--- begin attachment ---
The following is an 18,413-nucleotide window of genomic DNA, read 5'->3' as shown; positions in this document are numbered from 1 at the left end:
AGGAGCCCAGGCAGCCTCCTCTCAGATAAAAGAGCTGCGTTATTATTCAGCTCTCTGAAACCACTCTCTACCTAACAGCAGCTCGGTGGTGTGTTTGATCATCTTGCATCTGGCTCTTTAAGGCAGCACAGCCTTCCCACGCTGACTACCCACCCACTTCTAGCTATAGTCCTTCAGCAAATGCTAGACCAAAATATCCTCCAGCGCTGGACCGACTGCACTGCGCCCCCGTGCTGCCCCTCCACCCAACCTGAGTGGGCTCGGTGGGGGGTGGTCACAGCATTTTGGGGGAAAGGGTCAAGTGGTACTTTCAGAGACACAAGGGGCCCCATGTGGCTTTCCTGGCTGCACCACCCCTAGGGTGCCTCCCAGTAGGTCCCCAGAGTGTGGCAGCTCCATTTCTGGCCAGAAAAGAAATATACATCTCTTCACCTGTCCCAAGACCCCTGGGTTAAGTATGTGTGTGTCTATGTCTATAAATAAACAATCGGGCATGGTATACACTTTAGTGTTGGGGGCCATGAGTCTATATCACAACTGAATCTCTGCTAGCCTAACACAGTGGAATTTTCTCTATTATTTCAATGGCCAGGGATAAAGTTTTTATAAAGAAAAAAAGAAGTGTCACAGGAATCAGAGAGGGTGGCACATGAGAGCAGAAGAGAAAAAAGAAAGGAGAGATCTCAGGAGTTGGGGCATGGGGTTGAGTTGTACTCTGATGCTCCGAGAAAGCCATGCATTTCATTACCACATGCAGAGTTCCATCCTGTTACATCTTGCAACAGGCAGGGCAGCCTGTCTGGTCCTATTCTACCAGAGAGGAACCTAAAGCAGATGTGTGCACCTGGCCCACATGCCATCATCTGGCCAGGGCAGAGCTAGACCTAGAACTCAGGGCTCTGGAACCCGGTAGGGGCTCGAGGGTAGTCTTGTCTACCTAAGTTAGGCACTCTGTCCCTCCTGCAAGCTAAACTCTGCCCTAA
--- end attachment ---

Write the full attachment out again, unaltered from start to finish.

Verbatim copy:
The following is an 18,413-nucleotide window of genomic DNA, read 5'->3' as shown; positions in this document are numbered from 1 at the left end:
AGGAGCCCAGGCAGCCTCCTCTCAGATAAAAGAGCTGCGTTATTATTCAGCTCTCTGAAACCACTCTCTACCTAACAGCAGCTCGGTGGTGTGTTTGATCATCTTGCATCTGGCTCTTTAAGGCAGCACAGCCTTCCCACGCTGACTACCCACCCACTTCTAGCTATAGTCCTTCAGCAAATGCTAGACCAAAATATCCTCCAGCGCTGGACCGACTGCACTGCGCCCCCGTGCTGCCCCTCCACCCAACCTGAGTGGGCTCGGTGGGGGGTGGTCACAGCATTTTGGGGGAAAGGGTCAAGTGGTACTTTCAGAGACACAAGGGGCCCCATGTGGCTTTCCTGGCTGCACCACCCCTAGGGTGCCTCCCAGTAGGTCCCCAGAGTGTGGCAGCTCCATTTCTGGCCAGAAAAGAAATATACATCTCTTCACCTGTCCCAAGACCCCTGGGTTAAGTATGTGTGTGTCTATGTCTATAAATAAACAATCGGGCATGGTATACACTTTAGTGTTGGGGGCCATGAGTCTATATCACAACTGAATCTCTGCTAGCCTAACACAGTGGAATTTTCTCTATTATTTCAATGGCCAGGGATAAAGTTTTTATAAAGAAAAAAAGAAGTGTCACAGGAATCAGAGAGGGTGGCACATGAGAGCAGAAGAGAAAAAAGAAAGGAGAGATCTCAGGAGTTGGGGCATGGGGTTGAGTTGTACTCTGATGCTCCGAGAAAGCCATGCATTTCATTACCACATGCAGAGTTCCATCCTGTTACATCTTGCAACAGGCAGGGCAGCCTGTCTGGTCCTATTCTACCAGAGAGGAACCTAAAGCAGATGTGTGCACCTGGCCCACATGCCATCATCTGGCCAGGGCAGAGCTAGACCTAGAACTCAGGGCTCTGGAACCCGGTAGGGGCTCGAGGGTAGTCTTGTCTACCTAAGTTAGGCACTCTGTCCCTCCTGCAAGCTAAACTCTGCCCTAA